There’s a reductive and naive story about intermodal in which it grew faster in the 1990s and 2000s and eventually reached a level of equilibrium. Shippers were moving as much freight by intermodal, which was slower and less responsive, as they wanted, and anyway the railroads didn’t want to let
Tight trucking capacity continues to boost intermodal volumes out of Southern California, where volumes have recovered to a much greater extent than in Chicago, New York/New Jersey, or Savannah, Georgia. Most of the blank sailings on the eastbound trans-Pacific lane are behind us; container volumes at West Coast ports should
Intermodal volumes continue to improve, down 10.6% year-over-year but beating the trailing four-week average as they have in prior weeks. But keep in mind that 2019 was a weak year for freight markets and a soft year for intermodal volumes: The mode is well into a multiyear volume decline that
Intermodal volumes are improving, but they’re still double-digit percentages below 2019 levels, which was not a great year for the railroads. Because volumes are low and intermodal capacity is easy to secure, tender rejections are insignificant — intermodal marketing companies (IMCs) are taking all of the contracted freight they can
Intermodal volumes were stronger than their four-week trailing average in week 20, though still down 14% compared to the same period in 2019. Air pockets remain in containerized freight networks — there will be soft periods on a lag to demand going forward — but it seems clear to us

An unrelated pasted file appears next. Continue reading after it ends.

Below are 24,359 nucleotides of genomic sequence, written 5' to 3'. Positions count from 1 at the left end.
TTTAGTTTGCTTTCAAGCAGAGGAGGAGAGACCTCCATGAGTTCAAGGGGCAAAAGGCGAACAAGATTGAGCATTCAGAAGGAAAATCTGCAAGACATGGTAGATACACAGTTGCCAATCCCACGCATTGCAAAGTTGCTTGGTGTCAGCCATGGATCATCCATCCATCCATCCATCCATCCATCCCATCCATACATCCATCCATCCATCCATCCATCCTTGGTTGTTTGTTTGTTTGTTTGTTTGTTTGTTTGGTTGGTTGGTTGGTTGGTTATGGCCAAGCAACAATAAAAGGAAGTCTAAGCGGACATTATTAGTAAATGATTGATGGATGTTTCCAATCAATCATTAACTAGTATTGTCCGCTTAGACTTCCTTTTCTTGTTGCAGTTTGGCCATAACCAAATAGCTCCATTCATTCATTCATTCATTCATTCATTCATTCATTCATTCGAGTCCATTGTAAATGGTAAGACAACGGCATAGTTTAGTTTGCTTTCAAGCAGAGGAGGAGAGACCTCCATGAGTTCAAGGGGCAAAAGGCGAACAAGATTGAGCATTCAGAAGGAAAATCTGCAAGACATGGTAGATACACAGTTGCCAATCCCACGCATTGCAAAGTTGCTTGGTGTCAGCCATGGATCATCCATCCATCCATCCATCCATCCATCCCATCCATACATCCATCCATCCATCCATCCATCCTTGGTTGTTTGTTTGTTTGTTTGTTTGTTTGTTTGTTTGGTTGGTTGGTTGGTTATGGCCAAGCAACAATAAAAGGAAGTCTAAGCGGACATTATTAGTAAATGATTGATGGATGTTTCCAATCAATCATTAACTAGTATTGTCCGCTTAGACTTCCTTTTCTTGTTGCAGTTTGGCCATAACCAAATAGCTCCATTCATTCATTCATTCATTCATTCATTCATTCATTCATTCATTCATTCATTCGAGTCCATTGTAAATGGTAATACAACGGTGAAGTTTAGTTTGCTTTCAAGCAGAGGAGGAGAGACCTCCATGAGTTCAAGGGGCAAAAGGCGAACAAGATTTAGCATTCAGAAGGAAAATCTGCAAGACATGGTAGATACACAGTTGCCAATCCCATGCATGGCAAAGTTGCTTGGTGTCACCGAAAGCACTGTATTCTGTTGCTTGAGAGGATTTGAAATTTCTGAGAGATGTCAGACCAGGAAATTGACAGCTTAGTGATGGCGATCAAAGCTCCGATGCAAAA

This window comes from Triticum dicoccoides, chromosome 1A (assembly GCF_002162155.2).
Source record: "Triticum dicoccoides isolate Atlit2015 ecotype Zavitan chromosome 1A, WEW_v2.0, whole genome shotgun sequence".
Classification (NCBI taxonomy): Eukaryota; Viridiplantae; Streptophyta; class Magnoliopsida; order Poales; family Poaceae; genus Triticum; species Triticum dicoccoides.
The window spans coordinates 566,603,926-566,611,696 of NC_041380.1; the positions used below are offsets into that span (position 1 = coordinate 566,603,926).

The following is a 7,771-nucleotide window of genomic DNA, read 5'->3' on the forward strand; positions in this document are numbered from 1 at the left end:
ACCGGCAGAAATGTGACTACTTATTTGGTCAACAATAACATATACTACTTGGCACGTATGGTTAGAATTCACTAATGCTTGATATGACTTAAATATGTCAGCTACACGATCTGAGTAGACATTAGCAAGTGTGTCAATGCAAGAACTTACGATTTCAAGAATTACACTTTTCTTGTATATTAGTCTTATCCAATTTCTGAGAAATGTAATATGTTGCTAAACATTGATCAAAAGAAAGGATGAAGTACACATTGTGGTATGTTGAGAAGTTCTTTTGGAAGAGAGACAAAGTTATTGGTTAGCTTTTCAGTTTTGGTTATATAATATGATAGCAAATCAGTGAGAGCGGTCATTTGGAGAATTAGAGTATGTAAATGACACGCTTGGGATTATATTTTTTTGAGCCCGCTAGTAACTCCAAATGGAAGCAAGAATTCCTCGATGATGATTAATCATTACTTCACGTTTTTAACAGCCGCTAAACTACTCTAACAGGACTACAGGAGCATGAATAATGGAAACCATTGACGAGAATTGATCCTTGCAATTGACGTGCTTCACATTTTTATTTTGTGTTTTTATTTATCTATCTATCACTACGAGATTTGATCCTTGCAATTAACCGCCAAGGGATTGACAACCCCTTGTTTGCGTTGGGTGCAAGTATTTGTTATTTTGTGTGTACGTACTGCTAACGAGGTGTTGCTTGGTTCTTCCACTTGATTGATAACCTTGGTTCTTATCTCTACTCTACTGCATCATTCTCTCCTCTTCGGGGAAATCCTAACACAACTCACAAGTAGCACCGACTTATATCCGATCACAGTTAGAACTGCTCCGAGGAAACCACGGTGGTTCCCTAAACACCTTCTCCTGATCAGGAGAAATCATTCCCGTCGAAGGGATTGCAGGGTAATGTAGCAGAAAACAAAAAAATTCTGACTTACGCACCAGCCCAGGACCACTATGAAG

Guidance from the largest containership line in the world suggests that the volume recovery in containerized global trade will take longer than perhaps some expected. Maersk, the Danish shipping giant, reported its Q1 results this morning and said that not only would East-West trade lanes be negatively impacted
Hub Group managed through a tough quarter, taking a 10% hit to revenue compared to the first quarter of 2019. HUBG pivoted, only giving up 90 basis points of gross margin and cutting operating costs. Net income fell 44.6% to $13.2 million. CEO David Yeager discussed intermodal market dynamics in
In Q1, some railroads grew intermodal (Canadian Pacific), some kept it flat (CSX), while others saw steep declines (Union Pacific).
After markets closed this afternoon, CSX reported its financial results for the first quarter of 2020, giving us a look at how eastern rail intermodal networks are performing (tomorrow western railroad Union Pacific reports). There are a couple of things that jumped out at us: CSX successfully sold domestic intermodal
Intermodal providers are paying for more empty moves and dealing with lopsided demand. But are imbalances structural or cyclical?
Contracted truckload volumes went negative on a year-over-year basis Wednesday and will continue to drop. We expect intermodal capacity to be abundant.
Asian exports are ramping as North American demand plummets, and containers are caught in the middle.
Trucking carriers and 3PLs reported that volumes softened this week.
Intermodal volumes fell sharply on an unfavorable mix-shift to short-haul grocery and CPG.
A surge in shorthaul reefer truckloads doesn't help the rails much.
Intermodal train velocities fell across the Class Is, but import shipments to the Port of Oakland ticked up.
Bearish comments on long-term intermodal market penetration from Knight-Swift management give us pause.
We game out best, base, and worst cases for the U.S. macroeconomy, financial markets, and freight markets.
Intermodal spot rates are starting to fall in response to persistently weak volumes.
Intermodal volumes are weak and IMCs are having no trouble covering contracted freight.
Railroads performed the best, while LTL earnings cratered.